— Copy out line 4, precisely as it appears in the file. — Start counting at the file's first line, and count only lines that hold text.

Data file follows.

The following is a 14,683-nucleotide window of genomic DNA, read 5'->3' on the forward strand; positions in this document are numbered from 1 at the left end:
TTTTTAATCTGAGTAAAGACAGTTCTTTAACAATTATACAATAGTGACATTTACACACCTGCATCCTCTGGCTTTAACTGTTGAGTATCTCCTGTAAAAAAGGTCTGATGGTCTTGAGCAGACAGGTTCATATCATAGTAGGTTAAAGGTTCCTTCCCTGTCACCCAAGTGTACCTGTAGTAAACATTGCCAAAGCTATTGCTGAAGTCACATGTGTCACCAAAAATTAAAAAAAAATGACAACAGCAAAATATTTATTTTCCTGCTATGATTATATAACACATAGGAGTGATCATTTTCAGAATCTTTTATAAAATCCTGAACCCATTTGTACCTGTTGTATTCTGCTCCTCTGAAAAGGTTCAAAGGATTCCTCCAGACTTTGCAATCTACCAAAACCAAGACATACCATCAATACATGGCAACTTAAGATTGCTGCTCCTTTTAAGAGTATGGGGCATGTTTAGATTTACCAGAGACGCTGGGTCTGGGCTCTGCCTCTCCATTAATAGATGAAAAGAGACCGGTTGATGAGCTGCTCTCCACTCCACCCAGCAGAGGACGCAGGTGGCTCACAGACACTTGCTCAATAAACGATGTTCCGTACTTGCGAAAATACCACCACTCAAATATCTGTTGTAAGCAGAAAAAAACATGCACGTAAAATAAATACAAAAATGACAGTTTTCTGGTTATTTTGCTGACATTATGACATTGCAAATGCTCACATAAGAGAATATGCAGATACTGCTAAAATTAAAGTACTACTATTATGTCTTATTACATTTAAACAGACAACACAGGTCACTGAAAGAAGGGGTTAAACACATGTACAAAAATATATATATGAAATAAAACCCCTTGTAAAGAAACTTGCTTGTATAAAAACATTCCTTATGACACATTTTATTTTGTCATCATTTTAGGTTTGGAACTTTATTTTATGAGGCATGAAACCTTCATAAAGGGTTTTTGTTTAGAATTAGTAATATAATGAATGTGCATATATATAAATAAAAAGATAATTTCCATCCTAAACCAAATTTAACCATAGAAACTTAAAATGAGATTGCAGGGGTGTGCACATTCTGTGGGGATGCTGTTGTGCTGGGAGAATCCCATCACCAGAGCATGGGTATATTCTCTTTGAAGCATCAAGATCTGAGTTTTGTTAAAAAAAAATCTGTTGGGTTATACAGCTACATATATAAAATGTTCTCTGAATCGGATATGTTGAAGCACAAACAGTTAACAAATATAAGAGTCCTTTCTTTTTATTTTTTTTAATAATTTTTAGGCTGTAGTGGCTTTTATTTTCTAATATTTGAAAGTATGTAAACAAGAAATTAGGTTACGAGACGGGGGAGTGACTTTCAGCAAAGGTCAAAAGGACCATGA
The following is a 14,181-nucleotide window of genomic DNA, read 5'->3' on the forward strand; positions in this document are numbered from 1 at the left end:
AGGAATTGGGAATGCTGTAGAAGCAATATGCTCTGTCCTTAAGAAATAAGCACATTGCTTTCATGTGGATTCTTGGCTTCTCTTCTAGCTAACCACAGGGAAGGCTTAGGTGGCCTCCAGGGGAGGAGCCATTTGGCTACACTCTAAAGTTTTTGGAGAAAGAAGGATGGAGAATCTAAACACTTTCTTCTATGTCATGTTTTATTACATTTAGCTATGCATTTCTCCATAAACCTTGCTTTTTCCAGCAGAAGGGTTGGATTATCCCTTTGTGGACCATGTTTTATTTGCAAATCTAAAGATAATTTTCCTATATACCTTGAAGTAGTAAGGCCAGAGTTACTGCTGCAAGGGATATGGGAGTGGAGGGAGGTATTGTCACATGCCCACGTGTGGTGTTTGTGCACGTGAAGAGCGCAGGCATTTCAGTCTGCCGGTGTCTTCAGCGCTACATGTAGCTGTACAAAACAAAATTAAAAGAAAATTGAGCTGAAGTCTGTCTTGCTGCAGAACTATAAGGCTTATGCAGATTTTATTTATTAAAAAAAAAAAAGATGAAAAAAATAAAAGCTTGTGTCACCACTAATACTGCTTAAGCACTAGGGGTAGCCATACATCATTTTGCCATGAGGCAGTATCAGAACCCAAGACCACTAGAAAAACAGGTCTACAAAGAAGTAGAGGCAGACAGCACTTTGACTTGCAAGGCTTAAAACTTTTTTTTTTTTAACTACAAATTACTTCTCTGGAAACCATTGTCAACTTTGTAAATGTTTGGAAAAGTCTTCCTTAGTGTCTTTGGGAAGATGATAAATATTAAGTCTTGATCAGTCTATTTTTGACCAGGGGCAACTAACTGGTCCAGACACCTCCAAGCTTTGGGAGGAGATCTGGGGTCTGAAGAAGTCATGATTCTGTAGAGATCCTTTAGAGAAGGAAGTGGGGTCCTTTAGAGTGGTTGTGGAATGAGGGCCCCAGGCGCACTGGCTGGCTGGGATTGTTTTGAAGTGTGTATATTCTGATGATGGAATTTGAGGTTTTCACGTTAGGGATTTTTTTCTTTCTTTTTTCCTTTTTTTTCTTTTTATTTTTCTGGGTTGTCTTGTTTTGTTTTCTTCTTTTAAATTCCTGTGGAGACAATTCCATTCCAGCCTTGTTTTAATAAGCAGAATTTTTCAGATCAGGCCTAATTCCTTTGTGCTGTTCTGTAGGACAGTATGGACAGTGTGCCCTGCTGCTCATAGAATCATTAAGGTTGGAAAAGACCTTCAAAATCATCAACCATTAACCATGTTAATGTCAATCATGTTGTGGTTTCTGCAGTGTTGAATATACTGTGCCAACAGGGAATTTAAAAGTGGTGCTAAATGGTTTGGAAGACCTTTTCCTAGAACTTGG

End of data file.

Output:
AGGAATTGGGAATGCTGTAGAAGCAATATGCTCTGTCCTTAAGAAATAAGCACATTGCTTTCATGTGGATTCTTGGCTTCTCTTCTAGCTAACCACAGGGAAGGCTTAGGTGGCCTCCAGGGGAGGAGCCATTTGGCTACACTCTAAAGTTTTTGGAGAAAGAAGGATGGAGAATCTAAACACTTTCTTCTATGTCATGTTTTATTACATTTAGCTATGCATTTCTCCATAAACCTTGCTTTTTCCAGCAGAAGGGTTGGATTATCCCTTTGTGGACCATGTTTTATTTGCAAATCTAAAGATAATTTTCCTATATACCTTGAAGTAGTAAGGCCAGAGTTACTGCTGCAAGGGATATGGGAGTGGAGGGAGGTATTGTCACATGCCCACGTGTGGTGTTTGTGCACGTGAAGAGCGCAGGCATTTCAGTCTGCCGGTGTCTTCAGCGCTACATGTAGCTGTACAAAACAAAATTAAAAGAAAATTGAGCTGAAGTCTGTCTTGCTGCAGAACTATAAGGCTTATGCAGATTTTATTTATTAAAAAAAAAAAAGATGAAAAAAATAAAAGCTTGTGTCACCACTAATACTGCTTAAGCACTAGGGGTAGCCATACATCATTTTGCCATGAGGCAGTATCAGAACCCAAGACCACTAGAAAAACAGGTCTACAAAGAAGTAGAGGCAGACAGCACTTTGACTTGCAAGGCTTAAAACTTTTTTTTTTTTAACTACAAATTACTTCTCTGGAAACCATTGTCAACTTTGTAAATGTTTGGAAAAGTCTTCCTTAGTGTCTTTGGGAAGATGATAAATATTAAGTCTTGATCAGTCTATTTTTGACCAGGGGCAACTAACTGGTCCAGACACCTCCAAGCTTTGGGAGGAGATCTGGGGTCTGAAGAAGTCATGATTCTGTAGAGATCCTTTAGAGAAGGAAGTGGGGTCCTTTAGAGTGGTTGTGGAATGAGGGCCCCAGGCGCACTGGCTGGCTGGGATTGTTTTGAAGTGTGTATATTCTGATGATGGAATTTGAGGTTTTCACGTTAGGGATTTTTTTCTTTCTTTTTTCCTTTTTTTTCTTTTTATTTTTCTGGGTTGTCTTGTTTTGTTTTCTTCTTTTAAATTCCTGTGGAGACAATTCCATTCCAGCCTTGTTTTAATAAGCAGAATTTTTCAGATCAGGCCTAATTCCTTTGTGCTGTTCTGTAGGACAGTATGGACAGTGTGCCCTGCTGCTCATAGAATCATTAAGGTTGGAAAAGACCTTCAAAATCATCAACCATTAACCATGTTAATGTCAATCATGTTGTGGTTTCTGCAGTGTTGAATATACTGTGCCAACAGGGAATTTAAAAGTGGTGCTAAATGGTTTGGAAGACCTTTTCCTAGAACTTGG